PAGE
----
Effect of Boyhood Construction on Children Roles in Gender Dynamics in Rwanda 'A case study of Kimisagara sector.'

International Journal of Humanities and Social Science
© 2020 by SSRG - IJHSS Journal
Volume 7 Issue 5
Year of Publication : 2020
Authors : IRANGENEYE Aurore, Gaspard GAPARAYI
How to Cite?

IRANGENEYE Aurore, Gaspard GAPARAYI, "Effect of Boyhood Construction on Children Roles in Gender Dynamics in Rwanda 'A case study of Kimisagara sector.'," SSRG International Journal of Humanities and Social Science, vol. 7,  no. 5, pp. 72-80, 2020. Crossref, https://doi.org/10.14445/23942703/IJHSS-V7I5P109


Studies show that gender identity is one of the greatest significant controllers of the societal lifecycle.
It shapes a large part of children's identity development, and consequently, boys and girls are socialized to develop differently during childhood and adolescence.
Additionally, in some circumstances, this can lead to negative results. Gender socialization starts at birth, increases throughout puberty, and contributes to gender differences in social and economic activities. Furthermore, gender socialization is a key determinant of boys to approve conventional attitudes associated with maleness.
To explore the boyhood construction and its effects on children roles in gender dynamics in Rwandan society, the sample of 100 people was drawn in the Kimisagara sector, including boys, girls, parents, local leaders, teachers, and people from government institutions and Non-Government institutions including boys/men project managers, children right promotion and protection program coordinators/managers were selected by chance for this study. The study refers to the theoretical paradigms of New Sociology of Childhood and Post Structural Feminist theoretical framework that act as an analytical tool to know the complex behaviors of how boys conceptualize sense for themselves as gendered beings. Mixed-methods data collection techniques, including quantitative surveys and Focus Group Discussions with students and out of schoolgirls and boys, interviews with Key Informants, and researcher observation, were applied. The study found that 97% of the respondents believe that parents have a preference for a son at conception, 96% of the respondents believe that boys learn to become men from a young age, while 95% of the respondents believe that boyhood construction is reinforced through gender discrimination and gender inequality. Furthermore, the study shows that the effects of boyhood construction to children roles in gender dynamics are girls' discrimination (96%), emotional violence (95%), suicide (95%), sexual violence (94%), physical violence (90%), economic violence (90%), overconfidence (87%), and gender inequality (87%). The regression analysis techniques have shown that boyhood identity construction has a negative effect on gender dynamics in Rwanda. Thus, boyhood construction does negatively affect children's roles in gender dynamics in Rwanda. Moreover, the study reveals that all stakeholders should actively aim to address this situation: parents should raise through children using processes that enhance gender equality in families; teachers should create a genderresponsive environment for students, and the Government of Rwanda should work through an education program with girls and boys themselves to reduce patriarchal system in Rwanda.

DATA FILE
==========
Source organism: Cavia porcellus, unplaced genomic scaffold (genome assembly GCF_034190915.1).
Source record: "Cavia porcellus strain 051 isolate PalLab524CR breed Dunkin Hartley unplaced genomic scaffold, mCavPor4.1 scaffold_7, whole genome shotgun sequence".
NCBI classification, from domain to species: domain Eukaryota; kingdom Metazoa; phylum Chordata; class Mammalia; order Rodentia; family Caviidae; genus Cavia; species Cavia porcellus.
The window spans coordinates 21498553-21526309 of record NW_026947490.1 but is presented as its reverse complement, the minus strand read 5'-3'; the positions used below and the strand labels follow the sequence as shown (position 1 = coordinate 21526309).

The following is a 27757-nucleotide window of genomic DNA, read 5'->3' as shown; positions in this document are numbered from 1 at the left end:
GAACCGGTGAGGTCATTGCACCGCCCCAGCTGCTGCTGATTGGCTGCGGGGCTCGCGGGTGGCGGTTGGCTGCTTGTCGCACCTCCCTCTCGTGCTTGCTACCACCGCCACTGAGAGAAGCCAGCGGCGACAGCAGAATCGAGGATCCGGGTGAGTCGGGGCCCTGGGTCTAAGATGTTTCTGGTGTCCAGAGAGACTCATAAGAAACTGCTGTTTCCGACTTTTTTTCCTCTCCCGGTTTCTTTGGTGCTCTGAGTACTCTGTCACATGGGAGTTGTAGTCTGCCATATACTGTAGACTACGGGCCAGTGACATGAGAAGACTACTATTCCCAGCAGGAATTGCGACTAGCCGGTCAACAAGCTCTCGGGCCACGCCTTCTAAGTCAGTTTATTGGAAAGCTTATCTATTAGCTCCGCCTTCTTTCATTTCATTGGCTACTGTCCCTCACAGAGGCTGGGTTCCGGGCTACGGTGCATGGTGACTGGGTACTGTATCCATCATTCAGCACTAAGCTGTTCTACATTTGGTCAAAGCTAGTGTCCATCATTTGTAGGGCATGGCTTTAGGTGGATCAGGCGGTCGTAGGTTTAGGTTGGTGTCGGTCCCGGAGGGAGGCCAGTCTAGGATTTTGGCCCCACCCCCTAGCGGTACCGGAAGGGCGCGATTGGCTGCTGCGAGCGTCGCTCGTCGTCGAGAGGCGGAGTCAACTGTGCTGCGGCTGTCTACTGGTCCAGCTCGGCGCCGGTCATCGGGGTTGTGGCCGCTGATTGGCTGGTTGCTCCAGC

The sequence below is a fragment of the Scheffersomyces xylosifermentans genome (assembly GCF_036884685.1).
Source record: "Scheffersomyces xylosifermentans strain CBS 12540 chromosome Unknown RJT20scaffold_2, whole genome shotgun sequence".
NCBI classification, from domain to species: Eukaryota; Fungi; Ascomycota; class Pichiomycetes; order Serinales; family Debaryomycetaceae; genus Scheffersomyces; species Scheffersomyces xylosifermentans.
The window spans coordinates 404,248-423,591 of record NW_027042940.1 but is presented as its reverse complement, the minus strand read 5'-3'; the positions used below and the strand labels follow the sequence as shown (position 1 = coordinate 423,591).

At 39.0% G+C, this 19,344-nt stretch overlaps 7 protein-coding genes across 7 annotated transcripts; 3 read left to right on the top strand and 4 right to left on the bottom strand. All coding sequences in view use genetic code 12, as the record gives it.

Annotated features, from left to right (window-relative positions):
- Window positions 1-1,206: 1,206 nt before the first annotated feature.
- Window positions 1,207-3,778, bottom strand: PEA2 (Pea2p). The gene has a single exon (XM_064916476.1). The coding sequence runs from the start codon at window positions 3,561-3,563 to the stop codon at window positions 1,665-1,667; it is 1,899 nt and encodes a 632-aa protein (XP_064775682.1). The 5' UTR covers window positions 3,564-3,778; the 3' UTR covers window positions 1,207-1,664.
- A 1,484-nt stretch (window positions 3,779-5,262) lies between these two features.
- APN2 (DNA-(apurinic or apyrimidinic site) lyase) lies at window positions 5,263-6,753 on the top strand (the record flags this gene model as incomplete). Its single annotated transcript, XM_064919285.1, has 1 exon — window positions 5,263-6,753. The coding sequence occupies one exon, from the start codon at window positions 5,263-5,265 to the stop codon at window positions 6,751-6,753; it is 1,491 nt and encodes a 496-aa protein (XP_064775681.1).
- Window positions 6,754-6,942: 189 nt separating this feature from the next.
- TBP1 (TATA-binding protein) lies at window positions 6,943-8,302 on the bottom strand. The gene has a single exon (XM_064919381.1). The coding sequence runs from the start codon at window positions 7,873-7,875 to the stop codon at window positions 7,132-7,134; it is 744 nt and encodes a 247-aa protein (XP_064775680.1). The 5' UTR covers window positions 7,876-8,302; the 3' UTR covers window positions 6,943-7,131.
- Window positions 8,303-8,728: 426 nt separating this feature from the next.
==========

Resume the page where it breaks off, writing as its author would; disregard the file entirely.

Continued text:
Boyhood, construction, children, roles, gender, dynamics


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